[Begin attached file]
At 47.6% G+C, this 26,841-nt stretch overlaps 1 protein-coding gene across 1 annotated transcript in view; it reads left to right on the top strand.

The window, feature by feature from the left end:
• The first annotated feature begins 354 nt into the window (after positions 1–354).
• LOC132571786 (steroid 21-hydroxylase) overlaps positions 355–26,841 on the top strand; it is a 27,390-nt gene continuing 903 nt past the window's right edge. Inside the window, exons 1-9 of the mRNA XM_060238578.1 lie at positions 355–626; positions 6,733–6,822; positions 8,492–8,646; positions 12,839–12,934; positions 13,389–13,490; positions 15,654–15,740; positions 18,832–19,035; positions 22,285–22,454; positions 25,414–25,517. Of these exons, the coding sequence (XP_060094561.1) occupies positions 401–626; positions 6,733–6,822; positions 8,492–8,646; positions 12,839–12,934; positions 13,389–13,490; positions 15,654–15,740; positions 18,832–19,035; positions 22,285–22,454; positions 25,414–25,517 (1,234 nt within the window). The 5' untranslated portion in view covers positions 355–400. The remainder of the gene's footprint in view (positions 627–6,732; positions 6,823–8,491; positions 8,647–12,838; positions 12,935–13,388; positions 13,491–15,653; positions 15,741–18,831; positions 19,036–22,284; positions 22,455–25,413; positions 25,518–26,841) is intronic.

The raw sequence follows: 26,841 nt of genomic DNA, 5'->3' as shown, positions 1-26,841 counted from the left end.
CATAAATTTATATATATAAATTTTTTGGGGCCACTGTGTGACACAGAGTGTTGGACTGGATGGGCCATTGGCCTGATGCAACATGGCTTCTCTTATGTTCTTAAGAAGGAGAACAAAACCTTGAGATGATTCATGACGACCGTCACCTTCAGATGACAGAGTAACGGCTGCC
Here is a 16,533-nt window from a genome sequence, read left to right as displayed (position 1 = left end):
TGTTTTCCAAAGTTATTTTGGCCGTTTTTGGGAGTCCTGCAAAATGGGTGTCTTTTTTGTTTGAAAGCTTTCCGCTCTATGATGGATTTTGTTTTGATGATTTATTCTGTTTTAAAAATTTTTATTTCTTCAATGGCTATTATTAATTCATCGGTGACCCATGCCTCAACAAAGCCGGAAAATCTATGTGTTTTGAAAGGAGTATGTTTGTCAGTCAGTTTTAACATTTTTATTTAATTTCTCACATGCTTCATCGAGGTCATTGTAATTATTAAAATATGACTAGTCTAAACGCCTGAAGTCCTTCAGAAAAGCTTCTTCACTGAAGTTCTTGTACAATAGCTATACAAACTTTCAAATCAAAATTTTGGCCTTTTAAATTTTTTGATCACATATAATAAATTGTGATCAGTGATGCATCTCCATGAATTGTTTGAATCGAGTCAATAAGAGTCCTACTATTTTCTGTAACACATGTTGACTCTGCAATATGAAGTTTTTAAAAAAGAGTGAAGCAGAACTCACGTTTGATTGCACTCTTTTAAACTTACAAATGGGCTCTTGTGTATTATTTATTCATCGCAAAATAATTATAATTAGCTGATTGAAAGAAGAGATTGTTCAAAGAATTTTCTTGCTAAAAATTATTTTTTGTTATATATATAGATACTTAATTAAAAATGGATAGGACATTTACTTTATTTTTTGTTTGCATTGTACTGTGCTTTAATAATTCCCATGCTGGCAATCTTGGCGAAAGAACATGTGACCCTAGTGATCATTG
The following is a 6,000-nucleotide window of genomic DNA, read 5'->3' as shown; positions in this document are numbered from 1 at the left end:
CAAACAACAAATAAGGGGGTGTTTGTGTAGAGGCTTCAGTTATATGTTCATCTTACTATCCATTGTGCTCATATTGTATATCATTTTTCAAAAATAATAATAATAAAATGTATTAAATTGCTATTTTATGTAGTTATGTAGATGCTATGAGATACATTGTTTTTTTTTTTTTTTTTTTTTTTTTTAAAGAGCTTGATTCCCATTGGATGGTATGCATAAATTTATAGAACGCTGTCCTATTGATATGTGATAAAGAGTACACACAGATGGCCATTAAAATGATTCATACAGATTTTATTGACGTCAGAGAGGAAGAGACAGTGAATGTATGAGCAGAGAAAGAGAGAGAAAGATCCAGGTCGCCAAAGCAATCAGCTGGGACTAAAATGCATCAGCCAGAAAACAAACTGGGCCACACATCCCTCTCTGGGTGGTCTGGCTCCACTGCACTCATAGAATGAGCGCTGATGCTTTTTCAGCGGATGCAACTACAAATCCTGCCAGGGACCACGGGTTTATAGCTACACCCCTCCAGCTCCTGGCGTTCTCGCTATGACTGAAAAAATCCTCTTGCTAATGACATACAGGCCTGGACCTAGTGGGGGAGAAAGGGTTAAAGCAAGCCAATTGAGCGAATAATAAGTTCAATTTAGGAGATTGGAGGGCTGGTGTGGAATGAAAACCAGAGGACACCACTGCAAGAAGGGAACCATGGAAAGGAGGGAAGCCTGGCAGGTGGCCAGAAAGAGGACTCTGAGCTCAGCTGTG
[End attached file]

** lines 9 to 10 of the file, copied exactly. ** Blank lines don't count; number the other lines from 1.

The following is a 6,000-nucleotide window of genomic DNA, read 5'->3' as shown; positions in this document are numbered from 1 at the left end:
CAAACAACAAATAAGGGGGTGTTTGTGTAGAGGCTTCAGTTATATGTTCATCTTACTATCCATTGTGCTCATATTGTATATCATTTTTCAAAAATAATAATAATAAAATGTATTAAATTGCTATTTTATGTAGTTATGTAGATGCTATGAGATACATTGTTTTTTTTTTTTTTTTTTTTTTTTTTAAAGAGCTTGATTCCCATTGGATGGTATGCATAAATTTATAGAACGCTGTCCTATTGATATGTGATAAAGAGTACACACAGATGGCCATTAAAATGATTCATACAGATTTTATTGACGTCAGAGAGGAAGAGACAGTGAATGTATGAGCAGAGAAAGAGAGAGAAAGATCCAGGTCGCCAAAGCAATCAGCTGGGACTAAAATGCATCAGCCAGAAAACAAACTGGGCCACACATCCCTCTCTGGGTGGTCTGGCTCCACTGCACTCATAGAATGAGCGCTGATGCTTTTTCAGCGGATGCAACTACAAATCCTGCCAGGGACCACGGGTTTATAGCTACACCCCTCCAGCTCCTGGCGTTCTCGCTATGACTGAAAAAATCCTCTTGCTAATGACATACAGGCCTGGACCTAGTGGGGGAGAAAGGGTTAAAGCAAGCCAATTGAGCGAATAATAAGTTCAATTTAGGAGATTGGAGGGCTGGTGTGGAATGAAAACCAGAGGACACCACTGCAAGAAGGGAACCATGGAAAGGAGGGAAGCCTGGCAGGTGGCCAGAAAGAGGACTCTGAGCTCAGCTGTG